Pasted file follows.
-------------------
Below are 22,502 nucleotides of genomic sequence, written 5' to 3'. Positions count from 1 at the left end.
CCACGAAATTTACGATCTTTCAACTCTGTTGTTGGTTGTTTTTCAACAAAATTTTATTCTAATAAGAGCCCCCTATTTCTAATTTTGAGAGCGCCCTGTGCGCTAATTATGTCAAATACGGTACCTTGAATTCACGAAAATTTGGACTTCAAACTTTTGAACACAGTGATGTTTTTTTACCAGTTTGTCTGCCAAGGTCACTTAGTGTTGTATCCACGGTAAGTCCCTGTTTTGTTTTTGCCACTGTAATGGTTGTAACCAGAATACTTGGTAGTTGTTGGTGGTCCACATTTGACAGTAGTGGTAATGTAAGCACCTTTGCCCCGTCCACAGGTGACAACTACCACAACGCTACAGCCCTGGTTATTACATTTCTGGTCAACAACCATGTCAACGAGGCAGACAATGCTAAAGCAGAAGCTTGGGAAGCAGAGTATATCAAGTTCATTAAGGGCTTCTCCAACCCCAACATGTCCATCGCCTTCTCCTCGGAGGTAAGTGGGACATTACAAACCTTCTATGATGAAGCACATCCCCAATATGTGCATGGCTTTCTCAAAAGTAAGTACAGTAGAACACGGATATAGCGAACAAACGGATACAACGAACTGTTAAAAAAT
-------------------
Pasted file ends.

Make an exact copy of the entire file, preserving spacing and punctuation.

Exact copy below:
Below are 22,502 nucleotides of genomic sequence, written 5' to 3'. Positions count from 1 at the left end.
CCACGAAATTTACGATCTTTCAACTCTGTTGTTGGTTGTTTTTCAACAAAATTTTATTCTAATAAGAGCCCCCTATTTCTAATTTTGAGAGCGCCCTGTGCGCTAATTATGTCAAATACGGTACCTTGAATTCACGAAAATTTGGACTTCAAACTTTTGAACACAGTGATGTTTTTTTACCAGTTTGTCTGCCAAGGTCACTTAGTGTTGTATCCACGGTAAGTCCCTGTTTTGTTTTTGCCACTGTAATGGTTGTAACCAGAATACTTGGTAGTTGTTGGTGGTCCACATTTGACAGTAGTGGTAATGTAAGCACCTTTGCCCCGTCCACAGGTGACAACTACCACAACGCTACAGCCCTGGTTATTACATTTCTGGTCAACAACCATGTCAACGAGGCAGACAATGCTAAAGCAGAAGCTTGGGAAGCAGAGTATATCAAGTTCATTAAGGGCTTCTCCAACCCCAACATGTCCATCGCCTTCTCCTCGGAGGTAAGTGGGACATTACAAACCTTCTATGATGAAGCACATCCCCAATATGTGCATGGCTTTCTCAAAAGTAAGTACAGTAGAACACGGATATAGCGAACAAACGGATACAACGAACTGTTAAAAAAT